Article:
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CHAT: A Nonprofit Helping Refugees Assimilate to Life in Houston Through Art, Education, Healthcare, and Community Services


In 2015, Dr. Aisha Siddiqui identified the growing need for a safety net and social support system for refugees in Houston who were struggling with their acculturation and assimilation into American life. As an immigrant from Pakistan herself, Dr. Siddiqui related to the overwhelming challenges faced by refugees worldwide who had made Houston their new home.

To realize her vision, she founded the nonprofit organization Culture of Health Advancing Together (CHAT)based in southwest Houston’s Gulfton/Sharpstown area. The stated mission of CHAT is to foster the health and well-being of immigrant and refugee communities through education, arts, advocacy, and access to care. Currently, CHAT serves 200 families, with other families periodically joining in their events and programs.

According to Dr. Siddiqui, an average of 45,000 people flee persecution, war-torn nations, and natural disasters yearly. Houston welcomes 30 of every 1,000 refugees that the United Nations resettles, making it an essential hub for immigrants worldwide. Some of these refugees had previously lived a comfortable, professional life, only to lose everything and must start anew in America.

Their challenges are compounded by language barriers, unfamiliar cultural norms, and navigating social services and healthcare. This is where CHAT intersects with every culture and language of Houston’s refugees, providing and designing programs to address their needs.


About the BANF grant program

Dr. Siddiqui learned about the BIPOC Arts Network & Fund (BANF) grant program through a friend and described a positive experience in going through the application process. Instead of filling out numerous forms and providing extensive proof, all she had to do was write an essay about CHAT’s services and the importance of funding. The approval came relatively soon. Dr. Siddiqui believes that the BANF model simplifies the application process, opening opportunities for people who may have great ideas but need help with traditional grant applications. She comments, “We were really impressed with their approach and found the process to be straightforward and enjoyable.” Moreover, Siddiqui feels that receiving the BANF funding validated her organization’s purpose of blending art, education, and science to provide much-needed relief to the families she serves.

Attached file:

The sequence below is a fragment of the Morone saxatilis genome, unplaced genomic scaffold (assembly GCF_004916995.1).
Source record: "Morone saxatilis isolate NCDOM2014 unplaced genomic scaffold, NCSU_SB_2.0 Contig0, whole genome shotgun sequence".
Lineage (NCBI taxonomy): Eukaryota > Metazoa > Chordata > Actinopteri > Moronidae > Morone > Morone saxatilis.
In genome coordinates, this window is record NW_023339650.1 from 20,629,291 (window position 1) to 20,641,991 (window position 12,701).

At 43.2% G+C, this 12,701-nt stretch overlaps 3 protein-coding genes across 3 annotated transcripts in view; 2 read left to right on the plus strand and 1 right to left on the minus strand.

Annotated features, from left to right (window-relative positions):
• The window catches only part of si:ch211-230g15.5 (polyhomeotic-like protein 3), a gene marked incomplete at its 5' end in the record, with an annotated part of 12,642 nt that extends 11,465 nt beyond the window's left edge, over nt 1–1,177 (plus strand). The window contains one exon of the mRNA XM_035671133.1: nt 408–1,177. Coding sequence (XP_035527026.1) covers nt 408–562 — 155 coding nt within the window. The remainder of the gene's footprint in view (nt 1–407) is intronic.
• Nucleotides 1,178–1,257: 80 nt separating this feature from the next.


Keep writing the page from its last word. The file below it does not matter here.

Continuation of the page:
Through the BANF grant, CHAT received a lifeline, especially during the pandemic when resources were scarce. The grant funds allowed CHAT to sustain the day-to-day operations and launch relevant projects, such as the creation of four new murals in the Gulfton area, all of which are located at local schools. “It was amazing to see these vibrant new works of art come to life, and we know that they will bring joy and inspiration to students and the community for years to come,” Dr. Siddiqui adds. Additionally, CHAT created arts programming, including music classes, an area where they saw a real need. CHAT is very proud to have provided these opportunities to students who might not have had access otherwise.